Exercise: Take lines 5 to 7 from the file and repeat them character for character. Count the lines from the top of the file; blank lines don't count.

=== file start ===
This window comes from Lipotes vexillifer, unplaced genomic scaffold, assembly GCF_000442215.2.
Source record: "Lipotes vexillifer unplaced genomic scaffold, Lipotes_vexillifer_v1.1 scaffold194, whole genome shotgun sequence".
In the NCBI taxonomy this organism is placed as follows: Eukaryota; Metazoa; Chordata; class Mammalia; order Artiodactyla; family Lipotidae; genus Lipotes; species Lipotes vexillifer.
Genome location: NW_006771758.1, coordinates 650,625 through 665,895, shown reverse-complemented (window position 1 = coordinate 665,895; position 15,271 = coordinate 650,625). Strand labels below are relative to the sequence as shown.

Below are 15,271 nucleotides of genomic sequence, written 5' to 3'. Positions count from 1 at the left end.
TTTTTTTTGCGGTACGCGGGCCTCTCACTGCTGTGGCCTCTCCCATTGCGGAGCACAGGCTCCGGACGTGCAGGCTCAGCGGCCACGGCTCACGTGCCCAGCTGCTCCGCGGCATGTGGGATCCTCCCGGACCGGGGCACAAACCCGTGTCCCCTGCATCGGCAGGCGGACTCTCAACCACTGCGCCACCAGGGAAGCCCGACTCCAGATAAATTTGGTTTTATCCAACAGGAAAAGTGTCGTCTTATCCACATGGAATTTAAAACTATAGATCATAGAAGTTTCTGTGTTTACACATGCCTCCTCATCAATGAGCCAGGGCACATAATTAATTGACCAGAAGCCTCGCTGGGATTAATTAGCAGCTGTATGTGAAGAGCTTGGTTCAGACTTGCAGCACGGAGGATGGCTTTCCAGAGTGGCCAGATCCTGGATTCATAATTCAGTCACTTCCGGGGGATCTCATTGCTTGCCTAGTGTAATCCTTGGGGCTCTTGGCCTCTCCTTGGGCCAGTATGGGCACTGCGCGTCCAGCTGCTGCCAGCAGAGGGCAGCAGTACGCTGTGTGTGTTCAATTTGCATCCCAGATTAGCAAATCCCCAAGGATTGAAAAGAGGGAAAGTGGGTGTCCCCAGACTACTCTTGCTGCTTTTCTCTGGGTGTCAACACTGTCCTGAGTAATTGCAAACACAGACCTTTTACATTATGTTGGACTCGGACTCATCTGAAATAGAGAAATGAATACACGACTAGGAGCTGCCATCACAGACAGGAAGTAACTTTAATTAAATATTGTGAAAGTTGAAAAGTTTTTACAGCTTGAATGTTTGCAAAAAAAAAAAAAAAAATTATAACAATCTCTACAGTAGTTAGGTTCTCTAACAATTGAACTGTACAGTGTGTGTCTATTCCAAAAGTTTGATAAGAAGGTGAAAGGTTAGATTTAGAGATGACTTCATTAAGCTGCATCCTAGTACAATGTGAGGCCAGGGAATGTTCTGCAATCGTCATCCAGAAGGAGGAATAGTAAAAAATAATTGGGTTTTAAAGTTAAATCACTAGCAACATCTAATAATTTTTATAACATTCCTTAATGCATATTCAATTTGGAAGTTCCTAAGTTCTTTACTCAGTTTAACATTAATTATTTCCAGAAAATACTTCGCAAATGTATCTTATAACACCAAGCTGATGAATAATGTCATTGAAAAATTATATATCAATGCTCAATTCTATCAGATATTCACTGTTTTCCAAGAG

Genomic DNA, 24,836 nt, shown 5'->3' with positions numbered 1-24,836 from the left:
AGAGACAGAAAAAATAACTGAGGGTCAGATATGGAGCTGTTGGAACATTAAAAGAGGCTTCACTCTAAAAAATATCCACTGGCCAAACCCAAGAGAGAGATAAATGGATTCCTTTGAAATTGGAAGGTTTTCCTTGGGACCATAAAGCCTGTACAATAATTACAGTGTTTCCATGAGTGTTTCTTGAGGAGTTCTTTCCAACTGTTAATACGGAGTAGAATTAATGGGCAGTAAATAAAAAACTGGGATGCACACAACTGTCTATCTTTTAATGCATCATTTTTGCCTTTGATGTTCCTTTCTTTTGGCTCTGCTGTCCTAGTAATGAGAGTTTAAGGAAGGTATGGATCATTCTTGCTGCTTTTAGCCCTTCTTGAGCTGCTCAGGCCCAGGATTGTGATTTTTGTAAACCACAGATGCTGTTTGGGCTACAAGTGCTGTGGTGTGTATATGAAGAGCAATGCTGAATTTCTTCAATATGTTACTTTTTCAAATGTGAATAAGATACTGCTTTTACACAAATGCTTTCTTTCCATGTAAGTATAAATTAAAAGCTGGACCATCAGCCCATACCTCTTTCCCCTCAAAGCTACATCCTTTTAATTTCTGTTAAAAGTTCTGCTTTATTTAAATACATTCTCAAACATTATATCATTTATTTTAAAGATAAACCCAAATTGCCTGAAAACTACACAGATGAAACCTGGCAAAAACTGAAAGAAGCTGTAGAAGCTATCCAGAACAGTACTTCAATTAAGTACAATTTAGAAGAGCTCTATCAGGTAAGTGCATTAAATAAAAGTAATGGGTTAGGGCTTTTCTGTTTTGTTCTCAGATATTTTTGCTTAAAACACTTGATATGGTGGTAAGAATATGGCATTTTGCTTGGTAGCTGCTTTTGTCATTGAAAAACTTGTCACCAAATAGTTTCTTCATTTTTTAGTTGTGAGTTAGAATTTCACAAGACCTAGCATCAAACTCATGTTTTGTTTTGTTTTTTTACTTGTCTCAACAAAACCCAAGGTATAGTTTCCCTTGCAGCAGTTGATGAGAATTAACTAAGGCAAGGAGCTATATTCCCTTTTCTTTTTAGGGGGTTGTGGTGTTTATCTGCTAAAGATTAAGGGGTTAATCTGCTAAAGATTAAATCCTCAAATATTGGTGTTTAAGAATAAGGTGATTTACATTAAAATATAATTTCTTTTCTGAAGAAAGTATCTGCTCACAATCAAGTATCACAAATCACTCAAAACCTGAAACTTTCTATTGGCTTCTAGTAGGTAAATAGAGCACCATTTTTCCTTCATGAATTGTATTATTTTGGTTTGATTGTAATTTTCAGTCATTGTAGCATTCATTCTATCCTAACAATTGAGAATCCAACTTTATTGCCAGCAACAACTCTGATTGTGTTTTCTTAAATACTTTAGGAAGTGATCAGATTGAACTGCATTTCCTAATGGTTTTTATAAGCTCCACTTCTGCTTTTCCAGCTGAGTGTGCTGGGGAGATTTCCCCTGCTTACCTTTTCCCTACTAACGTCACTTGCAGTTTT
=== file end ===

Below are 15,271 nucleotides of genomic sequence, written 5' to 3'. Positions count from 1 at the left end.
TTTTTTTTGCGGTACGCGGGCCTCTCACTGCTGTGGCCTCTCCCATTGCGGAGCACAGGCTCCGGACGTGCAGGCTCAGCGGCCACGGCTCACGTGCCCAGCTGCTCCGCGGCATGTGGGATCCTCCCGGACCGGGGCACAAACCCGTGTCCCCTGCATCGGCAGGCGGACTCTCAACCACTGCGCCACCAGGGAAGCCCGACTCCAGATAAATTTGGTTTTATCCAACAGGAAAAGTGTCGTCTTATCCACATGGAATTTAAAACTATAGATCATAGAAGTTTCTGTGTTTACACATGCCTCCTCATCAATGAGCCAGGGCACATAATTAATTGACCAGAAGCCTCGCTGGGATTAATTAGCAGCTGTATGTGAAGAGCTTGGTTCAGACTTGCAGCACGGAGGATGGCTTTCCAGAGTGGCCAGATCCTGGATTCATAATTCAGTCACTTCCGGGGGATCTCATTGCTTGCCTAGTGTAATCCTTGGGGCTCTTGGCCTCTCCTTGGGCCAGTATGGGCACTGCGCGTCCAGCTGCTGCCAGCAGAGGGCAGCAGTACGCTGTGTGTGTTCAATTTGCATCCCAGATTAGCAAATCCCCAAGGATTGAAAAGAGGGAAAGTGGGTGTCCCCAGACTACTCTTGCTGCTTTTCTCTGGGTGTCAACACTGTCCTGAGTAATTGCAAACACAGACCTTTTACATTATGTTGGACTCGGACTCATCTGAAATAGAGAAATGAATACACGACTAGGAGCTGCCATCACAGACAGGAAGTAACTTTAATTAAATATTGTGAAAGTTGAAAAGTTTTTACAGCTTGAATGTTTGCAAAAAAAAAAAAAAAAATTATAACAATCTCTACAGTAGTTAGGTTCTCTAACAATTGAACTGTACAGTGTGTGTCTATTCCAAAAGTTTGATAAGAAGGTGAAAGGTTAGATTTAGAGATGACTTCATTAAGCTGCATCCTAGTACAATGTGAGGCCAGGGAATGTTCTGCAATCGTCATCCAGAAGGAGGAATAGTAAAAAATAATTGGGTTTTAAAGTTAAATCACTAGCAACATCTAATAATTTTTATAACATTCCTTAATGCATATTCAATTTGGAAGTTCCTAAGTTCTTTACTCAGTTTAACATTAATTATTTCCAGAAAATACTTCGCAAATGTATCTTATAACACCAAGCTGATGAATAATGTCATTGAAAAATTATATATCAATGCTCAATTCTATCAGATATTCACTGTTTTCCAAGAG

Genomic DNA, 24,836 nt, shown 5'->3' with positions numbered 1-24,836 from the left: